I've been on some memorable Book Benders, when life has given me time to catch a ride with a book series or a particular author and hang on for numerous stops.  I think a lot of book lovers read that way. For me this may have started with Tolkien. Kerouac was also an early addiction. I loved them so much back then I'm afraid to re-read them now, in case one of us hasn't held up over time.  I spent one of my longest Book Benders reading Ross MacDonald's Archer novels. That's series locks you in.
Assignment–Sulu Sea

I had the same Bender experience with the Assignment series. Just like with the Lew Archer novels, you don't have to start at the beginning. I think the books get better as they go along, and that Aarons hit his stride in the '60s and early'70s.  My favorite is Assignment–Sulu Sea ('64). Here's how it kicks off:

Holcomb did not know how long he had been running or when the sun came up, or when he fell at last in the sandy debris of coconut husks and rotting palm fronds. He was afraid off the light. The screeching of the birds and the grunting of a wild pig somewhere in the vine-shrouded wilderness beyond the beach terrified him. He knew he was being followed. The sounds of the birds and monkeys and pigs mingled with the sigh and crash of the surf of the Celebes Sea on the beach. There was a kind of madness in the noise that balanced the gibbering in the lurking shadows of his brain.

Ian Fleming is famous for researching, in person, the settings of 007's adventures. He even wrote his own travelogue, Thrilling Cities ('63), though he seems a little grumpier than in the Bond books.  Aarons' methods have been lost to time, at least until a serious biographer gets on the case.  Sergio Rizzo writes that the Assignments "were most often set in the faraway places that Aarons researched on annual trips in search of new and vivid material." I reached out to an Aarons family member, who said, "My understanding is that his research was primarily book research."

There's no doubt Aarons did his research. I also like to think that Aarons really did travel to some of the many places he wrote about, having his own adventures before sitting down to the lonely task of writing multiple novels annually. His setting descriptions are lush and evocative, written with the confidence of one who experienced them firsthand. If he visited these places or not, chalk up the immersive writing to pure craftsmanship.

Matt Helm creator Donald Hamilton
I think there are a couple reasons why Aarons is unknown to the general reading public after having been so popular in his day. Unlike Fleming, or Matt Helm's creator Donald Hamilton, Aarons never left his mark on Hollywood. Low budget flick Dead to the World(1961) is based on State Departments Murders, a hardboiled novel Aarons wrote using his pseudonym Edward Ronns.  Dead to the World is directed by Nicholas Webster, best known for Santa Claus Conquers the Martians (1964), and it's not a career maker. I couldn't track down any other films Aarons is connected to.

Another issue is the way Aarons was marketed. I couldn't find any photos of Aarons on the internet. More importantly, I also couldn't find any on the paperbacks themselves. Many genre series authors were smartly branded, and it helped create a mystique around them. Micky Spillane looms large on many of his covers, wearing a porkpie hat. Fleming holds a gun. Donald Hamilton wears bitchin' sunglasses. Aarons, like a spook from one of his own novels, is nowhere in sight. He deserves to be rediscovered.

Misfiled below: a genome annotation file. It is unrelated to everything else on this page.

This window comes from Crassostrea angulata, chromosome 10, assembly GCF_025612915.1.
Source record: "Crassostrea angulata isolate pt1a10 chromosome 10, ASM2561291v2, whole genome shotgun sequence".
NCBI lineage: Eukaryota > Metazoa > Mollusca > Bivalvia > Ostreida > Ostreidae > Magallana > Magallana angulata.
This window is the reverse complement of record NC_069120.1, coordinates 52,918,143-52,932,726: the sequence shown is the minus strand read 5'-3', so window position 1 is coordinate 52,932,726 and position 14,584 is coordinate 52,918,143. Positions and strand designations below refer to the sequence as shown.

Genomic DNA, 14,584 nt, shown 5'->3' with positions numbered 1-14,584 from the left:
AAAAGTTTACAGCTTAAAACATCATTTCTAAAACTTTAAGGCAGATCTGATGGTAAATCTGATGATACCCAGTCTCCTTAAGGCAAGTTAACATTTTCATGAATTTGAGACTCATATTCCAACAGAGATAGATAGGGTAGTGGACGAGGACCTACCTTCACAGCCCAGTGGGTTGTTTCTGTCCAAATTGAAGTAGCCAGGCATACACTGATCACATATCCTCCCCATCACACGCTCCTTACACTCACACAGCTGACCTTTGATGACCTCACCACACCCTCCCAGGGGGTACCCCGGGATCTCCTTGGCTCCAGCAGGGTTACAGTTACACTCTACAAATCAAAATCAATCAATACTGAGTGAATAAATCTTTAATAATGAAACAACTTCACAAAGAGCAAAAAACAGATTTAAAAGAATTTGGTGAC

I already mentioned Sergio Rizzo and Nick Jones and their excellent essays on Aarons. Randall Masteller, writing at SpyGuysandGals.com, offers an amazing resource for spy fiction fans and has a synopsis for each book in the Assignment series. Doug Bassett provides many insights into Aarons in his piece at MysteryFile.com.

24 May 2018

It's Vegas, Baby...

by Eve Fisher

For those of you who haven't heard, Las Vegas has an ice hockey team!  Just simmer in that thought for a minute.  The baking oven of the Nevada desert air, the frosty ice of the skating rink...  Now, on with the story.  The Golden Knights expansion team took to the ice this season...  and is going to the Stanley Cup.  Yes.  Which is a great story, except that it may break the bank in Vegas.

Golden Knights’ Stanley Cup run unlike anything we’ve seen
Golden Knights goalie Marc-Andre Fleury and William Karlsson
celebrate their second-round Game 5 victory over the Sharks.Getty Images
NOTE:  The way it's being hyped, you'd think that this has never happened before, but it has:  In 1967-68, the St. Louis Blues began as an expansion team and made it to the Stanley Cups - where they lost all four games, bing, bang, badda, boom.  
But back to the money.  As the New York Post put it, “When [the Golden Knights were] at 300-1, we wrote a ticket for $400, which pays out 120 grand,” said Jay Kornegay, vice president of race and sports operations for Westgate Casino. “I can’t give definitive numbers, but every book is going to lose a healthy six figures if the Knights win the Cup. Some places are whispering seven.”  (BTW, if you're thinking of laying a bet down now, the bookies dropped the odds a long time ago.)  On the other hand, they're making a ton of money off the people who are pouring in to see the miracle team.  The Rampart Casino offers merchandise giveaways, food vouchers and opportunities for mid-game wagering each time the Knights play. Westgate shows every Knights game on its 240-foot-wide video screen.  “We want people walking through the door,” Duane Colucci of the Rampart Casino said. “Whether or not they’re betting on the Knights, they’ll play video poker, they’ll grab something to eat.”